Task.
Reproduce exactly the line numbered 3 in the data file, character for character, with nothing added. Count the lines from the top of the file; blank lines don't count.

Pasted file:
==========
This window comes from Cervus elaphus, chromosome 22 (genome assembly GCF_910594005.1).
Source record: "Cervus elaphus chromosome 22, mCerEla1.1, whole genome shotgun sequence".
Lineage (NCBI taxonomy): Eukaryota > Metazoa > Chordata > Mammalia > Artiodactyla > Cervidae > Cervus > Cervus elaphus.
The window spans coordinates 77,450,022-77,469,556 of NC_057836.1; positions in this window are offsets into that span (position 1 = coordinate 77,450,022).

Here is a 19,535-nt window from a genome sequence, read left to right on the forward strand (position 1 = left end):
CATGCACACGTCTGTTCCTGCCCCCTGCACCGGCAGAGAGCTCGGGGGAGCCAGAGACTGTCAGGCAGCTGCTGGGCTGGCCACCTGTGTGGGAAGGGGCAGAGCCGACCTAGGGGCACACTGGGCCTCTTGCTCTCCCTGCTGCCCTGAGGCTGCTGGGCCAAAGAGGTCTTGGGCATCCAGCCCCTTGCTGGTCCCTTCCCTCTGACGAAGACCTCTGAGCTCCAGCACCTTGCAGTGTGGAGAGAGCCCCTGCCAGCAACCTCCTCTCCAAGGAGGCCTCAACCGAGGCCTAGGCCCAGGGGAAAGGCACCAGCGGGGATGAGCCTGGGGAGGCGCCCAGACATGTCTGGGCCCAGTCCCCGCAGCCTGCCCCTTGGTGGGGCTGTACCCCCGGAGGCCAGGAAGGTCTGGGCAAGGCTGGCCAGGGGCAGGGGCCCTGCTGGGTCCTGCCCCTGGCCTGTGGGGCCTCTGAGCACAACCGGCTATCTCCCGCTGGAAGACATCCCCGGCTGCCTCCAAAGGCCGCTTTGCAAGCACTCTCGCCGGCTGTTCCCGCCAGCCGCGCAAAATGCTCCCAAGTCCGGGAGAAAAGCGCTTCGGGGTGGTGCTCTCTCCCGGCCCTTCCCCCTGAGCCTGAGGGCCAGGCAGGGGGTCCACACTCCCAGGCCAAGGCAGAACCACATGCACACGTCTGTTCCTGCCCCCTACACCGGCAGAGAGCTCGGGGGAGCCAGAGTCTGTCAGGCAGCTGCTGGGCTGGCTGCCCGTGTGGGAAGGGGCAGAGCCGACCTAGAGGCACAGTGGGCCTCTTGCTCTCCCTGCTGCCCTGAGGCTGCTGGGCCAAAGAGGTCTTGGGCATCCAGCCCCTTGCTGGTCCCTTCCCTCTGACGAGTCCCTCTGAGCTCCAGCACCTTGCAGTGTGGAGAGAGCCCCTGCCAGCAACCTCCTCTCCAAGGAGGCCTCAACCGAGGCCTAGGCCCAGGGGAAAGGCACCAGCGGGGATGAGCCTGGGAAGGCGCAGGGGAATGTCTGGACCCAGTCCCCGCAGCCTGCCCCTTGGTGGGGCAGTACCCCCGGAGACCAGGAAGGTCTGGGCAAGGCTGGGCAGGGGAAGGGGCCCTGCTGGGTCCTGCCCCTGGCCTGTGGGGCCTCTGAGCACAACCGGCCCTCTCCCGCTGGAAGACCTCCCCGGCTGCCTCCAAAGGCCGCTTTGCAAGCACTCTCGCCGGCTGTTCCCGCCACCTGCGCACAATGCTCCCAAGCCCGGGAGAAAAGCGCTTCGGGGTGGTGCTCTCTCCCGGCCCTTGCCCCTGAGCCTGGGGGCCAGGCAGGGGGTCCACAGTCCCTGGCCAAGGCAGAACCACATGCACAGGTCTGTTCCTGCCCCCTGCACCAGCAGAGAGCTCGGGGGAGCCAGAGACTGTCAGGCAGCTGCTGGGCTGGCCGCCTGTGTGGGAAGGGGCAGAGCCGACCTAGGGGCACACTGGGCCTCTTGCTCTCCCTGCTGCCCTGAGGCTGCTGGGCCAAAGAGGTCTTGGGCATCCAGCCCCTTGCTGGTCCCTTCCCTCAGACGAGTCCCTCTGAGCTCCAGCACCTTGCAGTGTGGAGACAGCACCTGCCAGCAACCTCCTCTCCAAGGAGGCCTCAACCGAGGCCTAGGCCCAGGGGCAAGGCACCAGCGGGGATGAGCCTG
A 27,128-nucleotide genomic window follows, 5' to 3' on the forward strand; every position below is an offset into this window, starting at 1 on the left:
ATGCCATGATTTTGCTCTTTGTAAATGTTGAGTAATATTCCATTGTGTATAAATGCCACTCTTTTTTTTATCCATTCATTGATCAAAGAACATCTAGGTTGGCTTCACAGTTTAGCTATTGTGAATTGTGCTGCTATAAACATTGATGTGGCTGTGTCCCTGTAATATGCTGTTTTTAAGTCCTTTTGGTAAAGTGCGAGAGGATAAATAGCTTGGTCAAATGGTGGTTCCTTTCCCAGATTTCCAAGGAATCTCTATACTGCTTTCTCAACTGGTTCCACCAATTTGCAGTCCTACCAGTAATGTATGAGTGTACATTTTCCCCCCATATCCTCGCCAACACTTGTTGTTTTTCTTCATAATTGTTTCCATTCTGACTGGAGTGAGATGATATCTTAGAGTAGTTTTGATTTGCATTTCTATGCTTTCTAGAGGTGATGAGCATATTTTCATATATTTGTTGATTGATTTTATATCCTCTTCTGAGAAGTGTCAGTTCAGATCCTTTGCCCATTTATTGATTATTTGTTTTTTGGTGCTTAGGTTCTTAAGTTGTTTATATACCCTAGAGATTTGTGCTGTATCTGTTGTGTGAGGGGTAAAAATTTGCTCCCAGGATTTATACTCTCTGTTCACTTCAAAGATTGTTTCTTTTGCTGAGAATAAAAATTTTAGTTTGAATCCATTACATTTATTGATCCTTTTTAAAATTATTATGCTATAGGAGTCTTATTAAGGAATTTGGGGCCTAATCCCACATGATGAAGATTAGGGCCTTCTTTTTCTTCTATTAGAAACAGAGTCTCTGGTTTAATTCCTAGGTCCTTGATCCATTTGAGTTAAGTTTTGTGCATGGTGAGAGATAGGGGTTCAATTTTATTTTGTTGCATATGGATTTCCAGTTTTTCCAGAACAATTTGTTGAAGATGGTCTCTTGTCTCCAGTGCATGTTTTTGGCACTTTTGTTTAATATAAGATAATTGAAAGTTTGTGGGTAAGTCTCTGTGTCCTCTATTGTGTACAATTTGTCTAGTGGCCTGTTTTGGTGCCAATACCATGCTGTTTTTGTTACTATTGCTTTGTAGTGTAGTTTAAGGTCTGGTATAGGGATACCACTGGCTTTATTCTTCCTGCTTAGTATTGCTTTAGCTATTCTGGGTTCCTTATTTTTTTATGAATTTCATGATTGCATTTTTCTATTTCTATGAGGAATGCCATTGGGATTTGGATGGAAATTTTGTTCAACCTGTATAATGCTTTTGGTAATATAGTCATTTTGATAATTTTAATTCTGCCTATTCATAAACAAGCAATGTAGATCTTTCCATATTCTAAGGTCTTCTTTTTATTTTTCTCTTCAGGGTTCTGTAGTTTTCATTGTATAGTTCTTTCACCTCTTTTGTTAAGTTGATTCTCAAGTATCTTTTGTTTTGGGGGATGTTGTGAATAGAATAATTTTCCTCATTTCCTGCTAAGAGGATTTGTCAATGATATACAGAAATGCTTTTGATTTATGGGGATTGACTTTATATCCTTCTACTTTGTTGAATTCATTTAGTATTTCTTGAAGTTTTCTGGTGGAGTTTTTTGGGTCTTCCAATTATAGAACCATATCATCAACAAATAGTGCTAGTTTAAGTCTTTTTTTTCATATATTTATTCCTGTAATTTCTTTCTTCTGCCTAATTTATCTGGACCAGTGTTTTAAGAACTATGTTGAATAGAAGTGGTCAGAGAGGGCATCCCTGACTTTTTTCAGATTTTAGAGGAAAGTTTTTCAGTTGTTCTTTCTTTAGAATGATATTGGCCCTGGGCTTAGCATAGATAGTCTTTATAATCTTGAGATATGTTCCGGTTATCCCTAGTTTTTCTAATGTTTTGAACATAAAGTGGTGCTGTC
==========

Lineage (NCBI taxonomy): Eukaryota > Metazoa > Chordata > Mammalia > Artiodactyla > Cervidae > Cervus > Cervus elaphus.